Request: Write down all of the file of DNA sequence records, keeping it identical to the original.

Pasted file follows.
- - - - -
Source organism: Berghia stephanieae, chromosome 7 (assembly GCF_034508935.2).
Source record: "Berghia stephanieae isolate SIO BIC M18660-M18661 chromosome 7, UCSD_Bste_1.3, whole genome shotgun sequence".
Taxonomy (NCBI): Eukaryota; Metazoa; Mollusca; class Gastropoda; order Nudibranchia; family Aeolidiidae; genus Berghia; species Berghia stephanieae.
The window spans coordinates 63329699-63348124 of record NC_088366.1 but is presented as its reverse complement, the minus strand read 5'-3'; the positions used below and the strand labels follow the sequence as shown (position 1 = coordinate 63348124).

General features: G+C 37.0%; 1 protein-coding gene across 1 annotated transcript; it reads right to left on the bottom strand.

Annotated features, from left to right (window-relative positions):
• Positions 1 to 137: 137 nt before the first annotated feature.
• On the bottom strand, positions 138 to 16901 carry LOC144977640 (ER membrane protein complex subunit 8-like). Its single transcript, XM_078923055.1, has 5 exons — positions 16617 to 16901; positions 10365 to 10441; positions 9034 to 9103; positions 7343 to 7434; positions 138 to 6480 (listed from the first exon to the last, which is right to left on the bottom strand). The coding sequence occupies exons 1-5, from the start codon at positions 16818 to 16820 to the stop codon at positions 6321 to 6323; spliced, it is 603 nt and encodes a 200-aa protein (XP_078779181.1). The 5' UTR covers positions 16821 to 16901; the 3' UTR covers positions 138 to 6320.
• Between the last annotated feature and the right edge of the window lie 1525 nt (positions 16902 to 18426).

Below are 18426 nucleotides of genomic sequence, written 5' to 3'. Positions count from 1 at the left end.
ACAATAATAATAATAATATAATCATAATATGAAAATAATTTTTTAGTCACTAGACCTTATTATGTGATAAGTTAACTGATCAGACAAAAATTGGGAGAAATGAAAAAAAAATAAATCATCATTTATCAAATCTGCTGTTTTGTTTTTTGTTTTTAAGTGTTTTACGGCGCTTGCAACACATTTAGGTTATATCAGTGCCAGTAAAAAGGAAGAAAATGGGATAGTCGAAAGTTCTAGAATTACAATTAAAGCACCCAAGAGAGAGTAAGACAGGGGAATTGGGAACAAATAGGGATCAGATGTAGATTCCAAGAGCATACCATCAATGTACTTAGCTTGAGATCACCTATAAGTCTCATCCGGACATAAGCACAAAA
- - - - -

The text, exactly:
Source organism: Berghia stephanieae, chromosome 7 (assembly GCF_034508935.2).
Source record: "Berghia stephanieae isolate SIO BIC M18660-M18661 chromosome 7, UCSD_Bste_1.3, whole genome shotgun sequence".
Taxonomy (NCBI): Eukaryota; Metazoa; Mollusca; class Gastropoda; order Nudibranchia; family Aeolidiidae; genus Berghia; species Berghia stephanieae.
The window spans coordinates 63329699-63348124 of record NC_088366.1 but is presented as its reverse complement, the minus strand read 5'-3'; the positions used below and the strand labels follow the sequence as shown (position 1 = coordinate 63348124).

General features: G+C 37.0%; 1 protein-coding gene across 1 annotated transcript; it reads right to left on the bottom strand.

Annotated features, from left to right (window-relative positions):
• Positions 1 to 137: 137 nt before the first annotated feature.
• On the bottom strand, positions 138 to 16901 carry LOC144977640 (ER membrane protein complex subunit 8-like). Its single transcript, XM_078923055.1, has 5 exons — positions 16617 to 16901; positions 10365 to 10441; positions 9034 to 9103; positions 7343 to 7434; positions 138 to 6480 (listed from the first exon to the last, which is right to left on the bottom strand). The coding sequence occupies exons 1-5, from the start codon at positions 16818 to 16820 to the stop codon at positions 6321 to 6323; spliced, it is 603 nt and encodes a 200-aa protein (XP_078779181.1). The 5' UTR covers positions 16821 to 16901; the 3' UTR covers positions 138 to 6320.
• Between the last annotated feature and the right edge of the window lie 1525 nt (positions 16902 to 18426).

Below are 18426 nucleotides of genomic sequence, written 5' to 3'. Positions count from 1 at the left end.
ACAATAATAATAATAATATAATCATAATATGAAAATAATTTTTTAGTCACTAGACCTTATTATGTGATAAGTTAACTGATCAGACAAAAATTGGGAGAAATGAAAAAAAAATAAATCATCATTTATCAAATCTGCTGTTTTGTTTTTTGTTTTTAAGTGTTTTACGGCGCTTGCAACACATTTAGGTTATATCAGTGCCAGTAAAAAGGAAGAAAATGGGATAGTCGAAAGTTCTAGAATTACAATTAAAGCACCCAAGAGAGAGTAAGACAGGGGAATTGGGAACAAATAGGGATCAGATGTAGATTCCAAGAGCATACCATCAATGTACTTAGCTTGAGATCACCTATAAGTCTCATCCGGACATAAGCACAAAA